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Billionaires Secretly Fund Vast Climate Denial Network

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  • by elucido (870205) on Sunday February 17, 2013 @10:46AM (#42927657)

    So the network can be put through social network analysis to produce interesting facts. That data can be crunched, so who is going to crunch it?

  • Cuts both ways (Score:5, Interesting)

    by Anonymous Coward on Sunday February 17, 2013 @10:49AM (#42927677)

    Let them purchase as much free speech as they like.

    And let others exercise *their* free speech calling them out on how they choose to exercise it and what they choose to say- which is exactly what's being done here.

    That said, when it's being exercised in such a non-transparent and intentionally misleading manner, I'd question whether it actually *is* even "free speech" in the first place.

  • Are we so naive? (Score:1, Interesting)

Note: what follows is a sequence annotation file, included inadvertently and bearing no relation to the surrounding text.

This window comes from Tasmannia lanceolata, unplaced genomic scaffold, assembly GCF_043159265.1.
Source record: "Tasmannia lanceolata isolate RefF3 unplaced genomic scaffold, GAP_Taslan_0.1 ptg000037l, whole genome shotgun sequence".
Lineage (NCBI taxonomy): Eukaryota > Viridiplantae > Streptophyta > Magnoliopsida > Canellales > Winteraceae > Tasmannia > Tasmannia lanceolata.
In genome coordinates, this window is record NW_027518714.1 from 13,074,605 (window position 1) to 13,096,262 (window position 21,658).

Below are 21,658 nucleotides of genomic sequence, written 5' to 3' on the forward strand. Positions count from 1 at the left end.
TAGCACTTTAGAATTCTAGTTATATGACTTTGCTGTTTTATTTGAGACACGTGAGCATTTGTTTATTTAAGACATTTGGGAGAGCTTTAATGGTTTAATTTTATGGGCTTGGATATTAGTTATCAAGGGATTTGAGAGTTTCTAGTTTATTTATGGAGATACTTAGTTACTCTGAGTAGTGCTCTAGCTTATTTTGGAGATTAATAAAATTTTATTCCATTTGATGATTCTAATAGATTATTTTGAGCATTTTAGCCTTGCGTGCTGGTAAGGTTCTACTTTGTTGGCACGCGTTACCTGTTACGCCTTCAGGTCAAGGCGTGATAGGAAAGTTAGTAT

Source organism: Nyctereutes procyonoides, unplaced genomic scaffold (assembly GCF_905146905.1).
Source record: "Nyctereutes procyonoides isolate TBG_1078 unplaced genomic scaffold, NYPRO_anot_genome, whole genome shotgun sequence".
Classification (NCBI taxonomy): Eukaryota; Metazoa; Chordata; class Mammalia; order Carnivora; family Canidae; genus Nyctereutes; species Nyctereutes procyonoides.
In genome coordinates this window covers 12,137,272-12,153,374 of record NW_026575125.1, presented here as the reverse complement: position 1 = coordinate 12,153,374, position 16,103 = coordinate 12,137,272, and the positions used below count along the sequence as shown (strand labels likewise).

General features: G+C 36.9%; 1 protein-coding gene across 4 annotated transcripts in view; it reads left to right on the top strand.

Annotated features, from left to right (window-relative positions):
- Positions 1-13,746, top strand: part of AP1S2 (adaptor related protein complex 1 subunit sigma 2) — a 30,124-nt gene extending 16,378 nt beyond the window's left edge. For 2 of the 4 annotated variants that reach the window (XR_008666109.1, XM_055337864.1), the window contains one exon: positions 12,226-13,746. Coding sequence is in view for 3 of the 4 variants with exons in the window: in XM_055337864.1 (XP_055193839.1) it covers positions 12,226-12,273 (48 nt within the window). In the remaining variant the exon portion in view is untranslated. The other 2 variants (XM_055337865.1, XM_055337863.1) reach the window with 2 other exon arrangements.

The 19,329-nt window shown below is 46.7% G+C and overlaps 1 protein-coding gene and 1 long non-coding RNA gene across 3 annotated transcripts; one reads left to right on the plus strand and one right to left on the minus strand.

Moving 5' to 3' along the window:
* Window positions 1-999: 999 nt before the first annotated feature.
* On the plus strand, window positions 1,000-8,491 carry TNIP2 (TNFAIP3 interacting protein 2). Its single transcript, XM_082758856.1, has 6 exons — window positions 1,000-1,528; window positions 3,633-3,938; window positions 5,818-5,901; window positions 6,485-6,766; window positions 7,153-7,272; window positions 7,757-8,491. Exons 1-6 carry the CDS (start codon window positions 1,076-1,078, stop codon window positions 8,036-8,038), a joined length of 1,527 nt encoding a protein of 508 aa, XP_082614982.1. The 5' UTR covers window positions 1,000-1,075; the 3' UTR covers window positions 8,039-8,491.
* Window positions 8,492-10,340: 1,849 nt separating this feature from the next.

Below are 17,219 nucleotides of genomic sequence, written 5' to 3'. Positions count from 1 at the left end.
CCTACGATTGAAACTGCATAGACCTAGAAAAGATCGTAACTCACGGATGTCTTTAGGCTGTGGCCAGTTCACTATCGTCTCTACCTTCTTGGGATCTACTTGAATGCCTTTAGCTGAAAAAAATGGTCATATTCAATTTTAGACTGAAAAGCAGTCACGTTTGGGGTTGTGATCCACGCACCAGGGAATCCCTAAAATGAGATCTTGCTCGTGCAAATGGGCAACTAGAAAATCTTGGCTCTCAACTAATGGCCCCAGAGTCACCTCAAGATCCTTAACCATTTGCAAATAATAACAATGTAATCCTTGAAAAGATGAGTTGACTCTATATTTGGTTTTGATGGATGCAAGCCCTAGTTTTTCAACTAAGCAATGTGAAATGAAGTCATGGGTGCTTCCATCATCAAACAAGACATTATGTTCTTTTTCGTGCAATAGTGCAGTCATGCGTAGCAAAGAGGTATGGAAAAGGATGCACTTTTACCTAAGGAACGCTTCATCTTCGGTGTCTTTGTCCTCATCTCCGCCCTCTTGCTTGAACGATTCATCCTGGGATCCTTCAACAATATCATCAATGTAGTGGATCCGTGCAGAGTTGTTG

by Anonymous Coward on Sunday February 17, 2013 @10:56AM (#42927705)

    No one need tell us that somethig change in climate in 25 years. In Brazil, when I was a kid at 5 at the beach, the only kind of sun protection my mother and lots of mothers used in hers sons was a stripe of a talk-based cream on the nose of the children. I stayed 3, maybe 4 hours in the direct sunlight of the beach and the worse thing that could happen was became a little pinky. Today If I go to a jungle where there is lots of shadows in a rainy day and not use a suncream of at least 20 FPS, I will lost my skin and lirerally became untouchable for 4 days.